We've been getting Aias ikura every day for about 10 days now.  He will sometimes eat only one, and one day he actually ate seven of them!  To make them even healthier we often order them with brown rice.  We're lucky enough to live within walking distance of dozens of really fairly priced sushi restaurants.  The price of a single ikura ranges from $1.25 a piece to up to $3.50 a piece.  Buying the eggs at a Japanese food store is another option, but we don't bother since the trouble of getting there and then keeping the eggs fresh just isn't worth it when you can buy them pre-made so cheaply.

If you have a picky eater, give these a try.  You may be surprised!

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Thursday, March 14, 2013

The Day the F*cks Were Gone

Pardon my french, but I'm only telling it as it is. 

Back before I had my son, I had many, many f*cks.  So many f*cks I couldn't even count them.  My cup runneth over with f*cks.  If you had asked me to give a f*ck, I could have given you dozens and it wouldn't have left a dent.

And then the onslaught of f*cks began. 

A few of my f*cks went to worrying constantly that something would happen to him while I was pregnant. Ok that's a lie, I gave many f*cks at that time. 

Many f*cks went toward researching vaccinations and birth.  Many more were given to learning about Attachment Parenting, and planning on how I was going to be the most perfect parent ever and how I would, in turn, be given the perfect child.  During this time I gave an abundance of f*cks to things that were really needless and careless ways to give f*cks; other people's parenting choices were a big one.  Looking back, I think I could have prevented all of this if only I had kept my f*cks to myself on that one. 

Anyway, before I knew it, I was bleeding f*cks.  A super ton of f*cks went into breast feeding and co-sleeping.  More went into not giving him sugar and junk food.  Before I knew it, I was giving a f*ck at every twist and turn of my life, as this roller coaster of parenting continued to get faster and faster and faster. 

Then my kid started to leave babyhood and enter toddlerhood.  He started to express himself, and started saying "no" all the time.  He started protesting things like what he wanted to eat (or not eat), what he wanted to wear (or not wear), etc.  Tantrums started to happen.  Screaming started to happen. I was giving a few f*cks here and there for a while, but over time, it seemed like I was able to give fewer and fewer.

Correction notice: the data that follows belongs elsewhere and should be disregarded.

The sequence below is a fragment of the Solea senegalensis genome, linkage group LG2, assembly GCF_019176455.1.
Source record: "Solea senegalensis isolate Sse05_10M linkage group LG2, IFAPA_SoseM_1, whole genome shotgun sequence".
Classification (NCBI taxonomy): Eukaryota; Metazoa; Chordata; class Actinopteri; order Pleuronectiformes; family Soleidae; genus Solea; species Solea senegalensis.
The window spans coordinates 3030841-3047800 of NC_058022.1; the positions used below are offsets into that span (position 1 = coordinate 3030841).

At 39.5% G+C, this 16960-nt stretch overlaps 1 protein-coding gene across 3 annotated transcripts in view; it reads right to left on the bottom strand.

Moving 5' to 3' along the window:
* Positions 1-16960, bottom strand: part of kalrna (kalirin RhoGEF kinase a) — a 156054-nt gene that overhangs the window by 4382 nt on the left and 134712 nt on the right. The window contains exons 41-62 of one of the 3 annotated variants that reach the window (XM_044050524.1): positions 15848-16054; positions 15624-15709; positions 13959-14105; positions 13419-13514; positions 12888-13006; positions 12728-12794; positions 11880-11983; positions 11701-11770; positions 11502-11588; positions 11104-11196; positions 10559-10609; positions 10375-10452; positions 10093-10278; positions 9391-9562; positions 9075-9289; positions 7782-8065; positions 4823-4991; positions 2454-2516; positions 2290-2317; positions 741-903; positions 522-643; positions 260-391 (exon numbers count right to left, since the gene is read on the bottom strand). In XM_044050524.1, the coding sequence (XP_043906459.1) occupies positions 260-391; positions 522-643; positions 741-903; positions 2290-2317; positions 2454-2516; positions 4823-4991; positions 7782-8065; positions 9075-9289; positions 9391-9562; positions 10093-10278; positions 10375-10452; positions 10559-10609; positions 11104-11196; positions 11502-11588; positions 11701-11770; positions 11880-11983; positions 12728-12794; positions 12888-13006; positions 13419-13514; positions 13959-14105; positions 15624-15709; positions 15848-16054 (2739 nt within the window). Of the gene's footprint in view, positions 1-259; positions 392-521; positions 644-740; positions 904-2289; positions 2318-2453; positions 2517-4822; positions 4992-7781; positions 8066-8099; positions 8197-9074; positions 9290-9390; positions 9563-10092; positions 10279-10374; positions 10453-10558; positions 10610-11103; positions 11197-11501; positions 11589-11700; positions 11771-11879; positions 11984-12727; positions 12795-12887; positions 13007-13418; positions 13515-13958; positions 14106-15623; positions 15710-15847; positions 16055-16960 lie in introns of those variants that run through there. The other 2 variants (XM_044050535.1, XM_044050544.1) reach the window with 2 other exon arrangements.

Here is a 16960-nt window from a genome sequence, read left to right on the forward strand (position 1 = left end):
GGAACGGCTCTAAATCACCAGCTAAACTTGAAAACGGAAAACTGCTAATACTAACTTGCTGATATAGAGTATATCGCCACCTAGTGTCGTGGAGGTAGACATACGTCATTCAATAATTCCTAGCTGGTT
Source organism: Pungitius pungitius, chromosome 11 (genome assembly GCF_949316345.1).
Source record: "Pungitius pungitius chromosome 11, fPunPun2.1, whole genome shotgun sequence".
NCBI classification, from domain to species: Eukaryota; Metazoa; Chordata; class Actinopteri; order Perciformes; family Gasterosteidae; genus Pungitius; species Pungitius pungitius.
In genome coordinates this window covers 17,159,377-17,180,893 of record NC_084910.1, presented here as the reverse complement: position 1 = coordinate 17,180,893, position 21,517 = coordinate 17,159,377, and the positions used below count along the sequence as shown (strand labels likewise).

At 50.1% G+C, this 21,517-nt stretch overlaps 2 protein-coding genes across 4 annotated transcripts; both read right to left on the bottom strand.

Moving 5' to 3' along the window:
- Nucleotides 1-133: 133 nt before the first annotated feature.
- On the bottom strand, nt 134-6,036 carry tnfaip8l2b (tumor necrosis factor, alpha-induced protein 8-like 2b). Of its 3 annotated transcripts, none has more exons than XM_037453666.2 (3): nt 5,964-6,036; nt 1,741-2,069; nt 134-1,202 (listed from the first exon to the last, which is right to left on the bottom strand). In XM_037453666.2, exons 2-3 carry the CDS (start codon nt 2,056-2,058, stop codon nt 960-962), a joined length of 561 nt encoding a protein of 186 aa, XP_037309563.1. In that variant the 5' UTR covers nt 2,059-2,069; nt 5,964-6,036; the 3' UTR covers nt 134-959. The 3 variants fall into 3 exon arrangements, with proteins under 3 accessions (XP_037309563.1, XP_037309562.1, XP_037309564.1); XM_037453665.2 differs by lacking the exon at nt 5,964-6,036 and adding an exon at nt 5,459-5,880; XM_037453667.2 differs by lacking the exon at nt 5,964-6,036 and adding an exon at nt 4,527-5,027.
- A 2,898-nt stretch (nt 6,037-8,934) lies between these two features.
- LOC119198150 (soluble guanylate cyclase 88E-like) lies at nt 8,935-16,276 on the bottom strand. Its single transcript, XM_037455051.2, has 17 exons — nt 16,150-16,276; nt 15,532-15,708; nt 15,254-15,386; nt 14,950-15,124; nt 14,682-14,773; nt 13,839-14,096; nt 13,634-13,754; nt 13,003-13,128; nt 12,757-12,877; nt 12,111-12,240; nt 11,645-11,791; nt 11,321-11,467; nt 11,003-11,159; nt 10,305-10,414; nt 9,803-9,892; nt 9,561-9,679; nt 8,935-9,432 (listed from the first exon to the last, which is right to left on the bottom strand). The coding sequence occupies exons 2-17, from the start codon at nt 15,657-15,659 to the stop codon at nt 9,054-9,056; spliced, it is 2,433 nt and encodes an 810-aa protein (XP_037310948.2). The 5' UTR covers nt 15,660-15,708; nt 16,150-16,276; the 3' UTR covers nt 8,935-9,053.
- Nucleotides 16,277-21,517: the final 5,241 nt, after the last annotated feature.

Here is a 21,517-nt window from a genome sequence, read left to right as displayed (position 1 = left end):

I don't know the exact date or time it happened, but at some point I can only assume something came along and sliced me open and all my f*cks came pouring out of me.  I was hemorrhaging f*cks.

I started experiencing a serious f*ck deficit.

Now here I am, almost entirely unable to give a single f*ck sometimes.  To be perfectly honest, parenting has driven me to this and I've come to terms with it.  The truth is, in a lot of ways, it's made me a way better parent.  At the same time, it's always nice to have a few f*cks on hand, just in case. 

Now things like this happen to me and because I have so few f*cks to give, it's all good:

Child refuses to walk, pretends to be homeless on busy sidewalk.  Elderly folk glare at me about my horrible parenting abilities.

Child has fit in grocery store because I won't buy him Sunny Delight, which he's never even had before and I'm pretty sure would put him into a diabetic coma.

Child eats goldfish crackers off floor pretending to be a cat.

Child empties drawer, completely unrolls million foot long roll of wax paper. I had to clean that up, you know!

Child refuses to walk (again).  Won't be put in carrier, refuses stroller. Thinks he can hide behind pole because he doesn't understand physics.

Child wears pants never.  Has tantrum and falls asleep under kitchen table. This is because he didn't want to wear pants, but required orange juice, which we didn't have, and insisted we go to the store to buy it but only if he could go with no pants.
Child refuses to walk, basically attempts break and entering into the yard of a complete stranger.
At this point you are probably like "where are you going with this, Monika, is it good to have f*cks or not!?! Make up your mind!"

Ok, ok:

The moral of my story here is that you should hold on to your f*cks if you can.  You should have f*cks for sure, but you shouldn't be giving them all the time.  A f*ck doesn't have to be given about every little thing. Sometimes f*cks are necessary, and while it feels like you should give a ton of them, maybe you should really only give one.  If you are giving f*cks all the time, you will eventually run out of f*cks.  Then you just turn into an asshole.

Right now I'm in the process of slowly regrowing my f*cks.  As they regenerate, I'm very careful about how I give them.  For example, if other people parent differently than me, that's not really worth a f*ck.  If my kid is about to run into traffic, that's worth as many f*cks as I can muster.  

Don't worry too much about me with regard to this; I've learned my lesson and now I'm just really careful about when I give a f*ck.  It would be nice to have my f*ck stores replenished but since I was so careless with them for so long I recognize that may take some time.